The decision to go on Disability was one I did not take lightly. First, and foremost, I felt shame. I worried what others would think about me. I know people using the ‘system’, people who didn’t really need it and that pissed me off. Obviously, I didn’t want to be perceived as one of ‘those’ people. It was seven years of working to ‘get well’. Seven years of keeping up my Continuing Education and license, because I was going back to work, after all. Yeah right! It was seven years of learning everything I possibly could about both my Vestibular issues and the Fibromyalgia diagnosis. I have no doubt, I had Fibromyalgia for over one decade before diagnosis. Their overlapping symptom? Dizziness. I changed so many aspects of my life in this attempt. I changed my diet (just a healthier diet), my sleep habits (sleep hygiene), and tried to lower my stressors (never happened). I started numerous exercise programs, but my balance continued to hinder my success with anything but yoga (Downward Dog is out). Discovering the Wii did more than just games, I found the ‘evaluation’ Wii used, addressed balance and it was fun! Hmmm…I need to reclaim it from the grandsons’ bedroom, bring it back into the living room. After seven years, I gave up the concept of returning to work and began the process to apply for Disability. Was I one of those people now? Oh, what shame…

I did have help with the massive amount of paperwork, not a Lawyer but a Social Worker. I’ve heard nightmare stories of people’s attempts to obtain Disability. Lawyers are puking out  television commercials to ‘help’ you get what’s needed, what you and I spent our lives working for. Every paycheck, it was taken out of our checks, like clockwork. What really sucks, what about all the women who chose to be a stay at home mom? I was one for 15-years, and I loved it. I took pride in doing it, but it left me with huge empty chunks on my Social Security. $0.00 is your value while raising children here.  In the USA, to qualify for Disability, it must be ‘proved’ that you will never be able to return to work. Now that, was a big pill to swallow, never…really, never? Actually, you can try to go back to work with a 9-month window allowed.

For me, I was approved the first time and paid  3 months back payments (don’t get mad!). I have no idea what was done (or not done) differently, but it was not the stressful event my mind had imagined. I feel for those who are having difficulty with the process. Because when you feel like we feel, we do not need this extra stress. Part of the problem is political. I feel our money has been tapped into one too many times.

My Vestibular issues aren’t my only health issues. I also deal with Depression, Anxiety/Panic Disorder, Fibromyalgia, Sleep Disorder, IBS, Ulcerative Colitis, Reflux, with the PTSD and Vestibular Disorder to round it all out. Oh, and I also had Thyroid Cancer in 1994. I was still in school when the doctor called with the “Margaret, you have Cancer”call. I had 2 months left to complete my rotations, for school to be over! I gave him the, “I’m too busy right now. I’ll get back with you” answer. Stupid, very stupid I know! I had the surgery 2 days after sitting for my Board Exams. Putting this all down on paper it’s shocking to even me! It’s crazy, I know, but some of us are just that lucky…I want to scream at the top of my lungs to all my illnesses, “You’re not the boss of me“!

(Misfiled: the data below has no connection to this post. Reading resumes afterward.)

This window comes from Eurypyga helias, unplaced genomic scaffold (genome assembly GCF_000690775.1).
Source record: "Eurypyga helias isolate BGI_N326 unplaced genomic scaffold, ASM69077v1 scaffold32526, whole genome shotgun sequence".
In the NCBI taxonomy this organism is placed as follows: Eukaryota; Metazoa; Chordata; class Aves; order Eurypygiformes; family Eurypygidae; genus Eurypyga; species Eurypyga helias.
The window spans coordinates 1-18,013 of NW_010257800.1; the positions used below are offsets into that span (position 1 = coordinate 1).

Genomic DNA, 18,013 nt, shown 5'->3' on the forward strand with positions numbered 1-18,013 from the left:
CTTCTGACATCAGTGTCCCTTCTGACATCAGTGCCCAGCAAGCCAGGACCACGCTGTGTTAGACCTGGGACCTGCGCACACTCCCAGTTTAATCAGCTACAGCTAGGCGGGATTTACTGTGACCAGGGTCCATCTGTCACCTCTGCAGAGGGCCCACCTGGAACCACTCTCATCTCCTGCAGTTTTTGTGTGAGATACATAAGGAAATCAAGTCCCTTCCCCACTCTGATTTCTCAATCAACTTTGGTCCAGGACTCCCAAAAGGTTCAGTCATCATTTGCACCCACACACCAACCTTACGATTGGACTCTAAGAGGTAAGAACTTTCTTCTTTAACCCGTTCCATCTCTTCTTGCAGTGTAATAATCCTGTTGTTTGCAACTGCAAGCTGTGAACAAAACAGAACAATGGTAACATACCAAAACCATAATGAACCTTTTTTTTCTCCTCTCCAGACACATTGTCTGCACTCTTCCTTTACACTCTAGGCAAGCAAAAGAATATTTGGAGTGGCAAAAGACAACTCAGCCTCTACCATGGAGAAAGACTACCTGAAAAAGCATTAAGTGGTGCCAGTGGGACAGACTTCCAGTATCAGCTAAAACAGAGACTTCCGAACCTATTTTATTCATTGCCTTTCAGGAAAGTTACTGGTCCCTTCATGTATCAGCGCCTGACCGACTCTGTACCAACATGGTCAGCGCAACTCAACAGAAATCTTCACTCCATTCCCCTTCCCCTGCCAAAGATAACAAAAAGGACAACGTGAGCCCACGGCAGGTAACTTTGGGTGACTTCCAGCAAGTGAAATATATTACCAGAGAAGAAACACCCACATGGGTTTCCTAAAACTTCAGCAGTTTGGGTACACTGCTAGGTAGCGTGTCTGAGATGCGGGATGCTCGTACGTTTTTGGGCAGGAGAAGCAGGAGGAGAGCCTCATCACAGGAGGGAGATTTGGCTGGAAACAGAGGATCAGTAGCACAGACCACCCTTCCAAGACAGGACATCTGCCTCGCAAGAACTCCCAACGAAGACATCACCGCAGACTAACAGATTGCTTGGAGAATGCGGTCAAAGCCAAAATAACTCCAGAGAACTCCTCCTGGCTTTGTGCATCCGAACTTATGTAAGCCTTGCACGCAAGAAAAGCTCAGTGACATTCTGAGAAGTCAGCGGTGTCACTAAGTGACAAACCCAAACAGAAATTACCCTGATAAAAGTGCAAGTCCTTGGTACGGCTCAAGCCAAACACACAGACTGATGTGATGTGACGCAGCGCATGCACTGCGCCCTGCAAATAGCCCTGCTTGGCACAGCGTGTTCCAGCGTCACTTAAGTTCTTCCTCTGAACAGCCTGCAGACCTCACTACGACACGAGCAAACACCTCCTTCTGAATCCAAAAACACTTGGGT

http://www.vestibular.org

 

 

 

 

Still Working On Team OT…

For the past few months, I’ve worked diligently on VRT, but using  Occupational Therapy philosophy this go around. There’s no ‘miracle’ to report, but what has changed is my activity level and that can’t be ‘bad’. I’m also, using a mindfulness approach, which simply put I am forcing myself into really thinking how I go about my day. I’m working on my posture. I’ve talked a bit about how OT looks at every area of our lives and how we do it. I’ve made simple modifications at home. Also important is energy conservation, considering how much energy it takes for say, showering or running errands. Do you really have enough energy on this particular day, to do both tasks? Showering and washing my hair are very exhausting tasks for me, I know, it seems so simple, right?  I’ve done all these things. I consider these things now, throughout my day.

Yet, I still can’t invert my head without dizziness. Think through your day. How many times do you bend over without a thought? “What IS that under my bed”? “Do I really want to know”? Bend over to wrap a towel around your wet hair? Bend down to dry your lower half? Doing a somersault? Okay, I’m joking with that last one, but the list goes on. Just take a count of how many times you bend over in your daily life? It’s probably many more times than you think. How might you handle it?  One reason I’m working on my posture is due to an accommodation I’ve picked up from the beginning of my Vertigo. Accommodation is something we do without consciously thinking about it. We do it in order to complete the task. An example of accommodation: In a seated position, you need to reach for something above your head, just out of reach. As you reach, your hip (on the same side) raises off the seat.Try it yourself, you’ll see. Besides, I kinda like my 5′ 10′ self!